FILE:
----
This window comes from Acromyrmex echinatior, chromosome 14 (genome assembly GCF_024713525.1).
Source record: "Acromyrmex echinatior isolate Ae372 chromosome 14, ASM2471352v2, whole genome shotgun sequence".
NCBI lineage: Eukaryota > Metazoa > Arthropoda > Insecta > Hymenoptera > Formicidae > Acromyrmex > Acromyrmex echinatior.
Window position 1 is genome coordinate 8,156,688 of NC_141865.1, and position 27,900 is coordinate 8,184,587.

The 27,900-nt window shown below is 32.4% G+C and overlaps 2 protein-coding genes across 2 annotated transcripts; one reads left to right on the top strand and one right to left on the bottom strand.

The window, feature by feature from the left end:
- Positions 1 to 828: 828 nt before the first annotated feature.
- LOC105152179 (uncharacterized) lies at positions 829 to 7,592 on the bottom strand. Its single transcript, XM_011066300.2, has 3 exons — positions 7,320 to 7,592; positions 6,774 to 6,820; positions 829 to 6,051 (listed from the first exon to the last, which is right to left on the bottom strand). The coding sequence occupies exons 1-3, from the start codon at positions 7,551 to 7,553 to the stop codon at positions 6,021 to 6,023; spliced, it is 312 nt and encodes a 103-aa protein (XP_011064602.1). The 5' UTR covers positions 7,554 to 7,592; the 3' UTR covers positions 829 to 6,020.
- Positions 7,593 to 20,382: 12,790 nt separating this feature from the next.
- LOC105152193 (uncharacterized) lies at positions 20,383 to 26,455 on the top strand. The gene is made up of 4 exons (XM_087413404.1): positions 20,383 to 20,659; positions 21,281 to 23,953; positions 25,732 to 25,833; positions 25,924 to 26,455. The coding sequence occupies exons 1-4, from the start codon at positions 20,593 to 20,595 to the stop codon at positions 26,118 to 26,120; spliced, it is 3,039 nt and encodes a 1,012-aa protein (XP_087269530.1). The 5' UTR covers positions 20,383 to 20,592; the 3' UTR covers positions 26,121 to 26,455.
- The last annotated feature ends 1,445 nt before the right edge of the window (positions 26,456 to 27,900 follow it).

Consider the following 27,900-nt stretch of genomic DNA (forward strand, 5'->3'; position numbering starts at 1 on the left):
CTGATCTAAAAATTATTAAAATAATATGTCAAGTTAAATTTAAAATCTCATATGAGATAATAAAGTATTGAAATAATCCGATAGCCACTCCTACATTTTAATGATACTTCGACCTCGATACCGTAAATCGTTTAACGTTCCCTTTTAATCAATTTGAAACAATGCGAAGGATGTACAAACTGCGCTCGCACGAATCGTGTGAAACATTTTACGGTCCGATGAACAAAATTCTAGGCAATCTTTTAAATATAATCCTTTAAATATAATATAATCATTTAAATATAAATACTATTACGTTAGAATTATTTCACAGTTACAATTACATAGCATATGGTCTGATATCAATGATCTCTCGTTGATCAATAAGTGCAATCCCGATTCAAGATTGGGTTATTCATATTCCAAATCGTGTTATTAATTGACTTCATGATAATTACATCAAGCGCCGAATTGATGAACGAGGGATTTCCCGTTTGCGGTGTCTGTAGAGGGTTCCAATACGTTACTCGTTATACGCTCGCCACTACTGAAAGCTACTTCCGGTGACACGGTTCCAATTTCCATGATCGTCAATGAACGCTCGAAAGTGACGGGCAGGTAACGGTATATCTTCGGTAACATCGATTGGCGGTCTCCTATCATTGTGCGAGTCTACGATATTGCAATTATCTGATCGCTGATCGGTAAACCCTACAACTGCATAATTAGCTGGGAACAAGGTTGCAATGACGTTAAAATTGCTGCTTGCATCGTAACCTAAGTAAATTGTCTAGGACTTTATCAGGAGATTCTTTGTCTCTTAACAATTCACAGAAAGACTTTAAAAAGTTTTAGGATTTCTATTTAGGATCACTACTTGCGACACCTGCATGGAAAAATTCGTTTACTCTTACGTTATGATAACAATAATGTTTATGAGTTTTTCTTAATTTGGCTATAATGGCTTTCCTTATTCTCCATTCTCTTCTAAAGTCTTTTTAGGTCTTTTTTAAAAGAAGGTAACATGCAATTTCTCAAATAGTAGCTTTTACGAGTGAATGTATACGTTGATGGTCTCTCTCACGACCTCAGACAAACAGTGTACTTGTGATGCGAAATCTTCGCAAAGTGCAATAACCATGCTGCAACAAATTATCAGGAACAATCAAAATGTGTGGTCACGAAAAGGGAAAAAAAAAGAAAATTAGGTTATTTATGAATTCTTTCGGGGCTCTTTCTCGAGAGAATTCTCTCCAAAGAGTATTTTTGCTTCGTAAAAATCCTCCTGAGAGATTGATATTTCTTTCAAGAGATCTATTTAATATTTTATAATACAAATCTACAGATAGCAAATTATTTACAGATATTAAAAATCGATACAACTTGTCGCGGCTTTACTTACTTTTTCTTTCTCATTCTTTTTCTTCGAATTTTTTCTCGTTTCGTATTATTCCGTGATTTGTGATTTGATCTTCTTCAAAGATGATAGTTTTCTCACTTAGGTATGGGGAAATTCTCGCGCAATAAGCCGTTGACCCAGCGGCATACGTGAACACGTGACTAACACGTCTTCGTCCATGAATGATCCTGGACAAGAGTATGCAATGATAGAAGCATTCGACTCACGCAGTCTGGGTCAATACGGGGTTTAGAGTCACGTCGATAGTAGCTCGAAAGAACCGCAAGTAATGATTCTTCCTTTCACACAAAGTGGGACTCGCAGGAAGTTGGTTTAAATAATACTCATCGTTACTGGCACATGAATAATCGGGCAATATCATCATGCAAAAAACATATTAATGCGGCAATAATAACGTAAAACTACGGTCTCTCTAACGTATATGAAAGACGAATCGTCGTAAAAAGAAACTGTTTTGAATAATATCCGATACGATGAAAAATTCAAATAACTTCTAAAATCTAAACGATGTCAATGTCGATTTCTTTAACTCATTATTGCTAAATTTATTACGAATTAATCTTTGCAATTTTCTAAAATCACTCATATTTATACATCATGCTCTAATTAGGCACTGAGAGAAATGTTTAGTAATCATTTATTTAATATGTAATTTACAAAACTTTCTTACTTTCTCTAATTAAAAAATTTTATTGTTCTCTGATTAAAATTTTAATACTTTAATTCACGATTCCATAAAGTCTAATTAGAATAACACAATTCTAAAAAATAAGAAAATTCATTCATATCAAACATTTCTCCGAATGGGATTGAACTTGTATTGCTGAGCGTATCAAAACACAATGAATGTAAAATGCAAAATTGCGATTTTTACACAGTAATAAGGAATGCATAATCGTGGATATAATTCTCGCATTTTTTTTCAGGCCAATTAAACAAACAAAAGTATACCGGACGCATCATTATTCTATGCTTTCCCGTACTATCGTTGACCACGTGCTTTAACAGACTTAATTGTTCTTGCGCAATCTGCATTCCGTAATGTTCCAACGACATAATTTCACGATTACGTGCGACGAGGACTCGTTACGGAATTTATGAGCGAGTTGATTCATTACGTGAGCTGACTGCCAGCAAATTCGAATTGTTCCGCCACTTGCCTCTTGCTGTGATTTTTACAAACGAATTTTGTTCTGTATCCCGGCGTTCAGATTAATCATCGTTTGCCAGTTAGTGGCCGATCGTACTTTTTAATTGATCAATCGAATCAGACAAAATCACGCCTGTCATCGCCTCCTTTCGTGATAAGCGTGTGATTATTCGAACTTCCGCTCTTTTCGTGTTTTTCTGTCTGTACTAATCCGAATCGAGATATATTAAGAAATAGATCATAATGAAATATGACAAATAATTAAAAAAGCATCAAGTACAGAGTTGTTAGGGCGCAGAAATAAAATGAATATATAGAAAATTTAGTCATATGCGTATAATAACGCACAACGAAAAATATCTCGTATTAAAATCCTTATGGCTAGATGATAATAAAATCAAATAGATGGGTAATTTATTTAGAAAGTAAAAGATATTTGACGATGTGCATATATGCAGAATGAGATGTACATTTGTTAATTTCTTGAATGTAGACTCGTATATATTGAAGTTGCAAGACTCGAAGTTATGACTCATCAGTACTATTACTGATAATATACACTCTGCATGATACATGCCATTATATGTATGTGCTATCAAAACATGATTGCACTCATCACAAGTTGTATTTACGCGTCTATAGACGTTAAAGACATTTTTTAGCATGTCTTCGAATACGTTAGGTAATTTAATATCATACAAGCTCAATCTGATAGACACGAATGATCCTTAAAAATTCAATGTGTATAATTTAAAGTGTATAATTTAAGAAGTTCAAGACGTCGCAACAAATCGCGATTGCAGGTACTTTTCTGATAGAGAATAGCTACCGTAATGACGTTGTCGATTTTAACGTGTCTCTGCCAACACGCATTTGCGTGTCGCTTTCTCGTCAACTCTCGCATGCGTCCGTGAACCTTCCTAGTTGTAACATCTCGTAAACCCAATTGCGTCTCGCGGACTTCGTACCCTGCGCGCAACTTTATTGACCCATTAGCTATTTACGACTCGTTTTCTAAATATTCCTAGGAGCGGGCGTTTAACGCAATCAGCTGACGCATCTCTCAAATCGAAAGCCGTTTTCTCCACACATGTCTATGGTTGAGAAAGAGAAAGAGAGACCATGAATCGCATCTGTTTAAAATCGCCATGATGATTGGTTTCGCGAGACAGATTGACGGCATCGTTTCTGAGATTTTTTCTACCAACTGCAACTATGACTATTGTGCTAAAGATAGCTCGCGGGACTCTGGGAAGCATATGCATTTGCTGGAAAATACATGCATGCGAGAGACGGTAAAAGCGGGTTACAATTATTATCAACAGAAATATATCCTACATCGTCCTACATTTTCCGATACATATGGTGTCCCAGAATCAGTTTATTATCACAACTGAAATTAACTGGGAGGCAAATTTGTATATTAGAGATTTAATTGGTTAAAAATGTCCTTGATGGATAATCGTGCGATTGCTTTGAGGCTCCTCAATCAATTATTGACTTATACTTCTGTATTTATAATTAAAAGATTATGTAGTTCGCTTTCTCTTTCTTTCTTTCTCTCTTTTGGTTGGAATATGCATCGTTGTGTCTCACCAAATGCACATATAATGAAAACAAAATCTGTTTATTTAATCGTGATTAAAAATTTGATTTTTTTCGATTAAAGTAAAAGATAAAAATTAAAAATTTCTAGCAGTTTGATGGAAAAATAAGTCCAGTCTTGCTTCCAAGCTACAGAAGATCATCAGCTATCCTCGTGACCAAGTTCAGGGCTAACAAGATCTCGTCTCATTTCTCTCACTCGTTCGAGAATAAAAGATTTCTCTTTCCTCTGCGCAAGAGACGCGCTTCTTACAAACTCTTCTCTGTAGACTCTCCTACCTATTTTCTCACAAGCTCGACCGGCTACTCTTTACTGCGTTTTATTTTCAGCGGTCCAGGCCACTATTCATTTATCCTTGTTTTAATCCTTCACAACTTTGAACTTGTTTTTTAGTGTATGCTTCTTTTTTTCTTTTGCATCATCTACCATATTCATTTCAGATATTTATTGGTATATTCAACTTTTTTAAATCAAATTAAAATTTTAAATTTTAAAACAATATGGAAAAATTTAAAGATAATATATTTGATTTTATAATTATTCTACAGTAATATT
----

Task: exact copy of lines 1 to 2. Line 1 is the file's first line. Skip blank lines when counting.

This window comes from Acromyrmex echinatior, chromosome 14 (genome assembly GCF_024713525.1).
Source record: "Acromyrmex echinatior isolate Ae372 chromosome 14, ASM2471352v2, whole genome shotgun sequence".